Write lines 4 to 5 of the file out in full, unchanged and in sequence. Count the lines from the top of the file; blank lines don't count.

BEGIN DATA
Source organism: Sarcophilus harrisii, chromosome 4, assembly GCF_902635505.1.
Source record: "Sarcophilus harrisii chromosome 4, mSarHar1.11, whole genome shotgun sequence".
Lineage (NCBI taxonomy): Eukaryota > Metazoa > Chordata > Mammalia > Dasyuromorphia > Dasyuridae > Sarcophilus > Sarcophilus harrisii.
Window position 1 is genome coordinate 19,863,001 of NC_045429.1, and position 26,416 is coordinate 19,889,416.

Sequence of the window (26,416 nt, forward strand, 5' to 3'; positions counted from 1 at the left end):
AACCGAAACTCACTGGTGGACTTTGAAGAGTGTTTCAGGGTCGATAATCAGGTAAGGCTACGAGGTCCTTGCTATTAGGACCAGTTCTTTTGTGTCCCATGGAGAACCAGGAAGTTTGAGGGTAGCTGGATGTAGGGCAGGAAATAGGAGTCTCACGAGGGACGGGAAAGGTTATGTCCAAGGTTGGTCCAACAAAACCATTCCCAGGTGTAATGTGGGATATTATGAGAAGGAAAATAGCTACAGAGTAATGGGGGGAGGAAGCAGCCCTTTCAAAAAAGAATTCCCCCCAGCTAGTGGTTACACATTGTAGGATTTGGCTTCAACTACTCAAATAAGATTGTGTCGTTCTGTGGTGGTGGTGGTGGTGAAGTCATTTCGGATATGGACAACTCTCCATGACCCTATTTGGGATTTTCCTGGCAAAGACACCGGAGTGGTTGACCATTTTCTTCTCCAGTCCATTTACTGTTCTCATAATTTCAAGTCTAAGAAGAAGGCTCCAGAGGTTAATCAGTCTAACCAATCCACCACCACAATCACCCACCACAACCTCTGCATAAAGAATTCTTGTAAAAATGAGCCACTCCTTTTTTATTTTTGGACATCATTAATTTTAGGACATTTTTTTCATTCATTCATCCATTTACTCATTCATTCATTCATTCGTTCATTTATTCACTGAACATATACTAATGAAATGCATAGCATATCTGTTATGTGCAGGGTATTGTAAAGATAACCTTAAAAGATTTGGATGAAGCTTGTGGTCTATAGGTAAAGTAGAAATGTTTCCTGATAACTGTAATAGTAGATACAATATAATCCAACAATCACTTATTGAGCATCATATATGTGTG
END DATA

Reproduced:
Window position 1 is genome coordinate 19,863,001 of NC_045429.1, and position 26,416 is coordinate 19,889,416.

Sequence of the window (26,416 nt, forward strand, 5' to 3'; positions counted from 1 at the left end):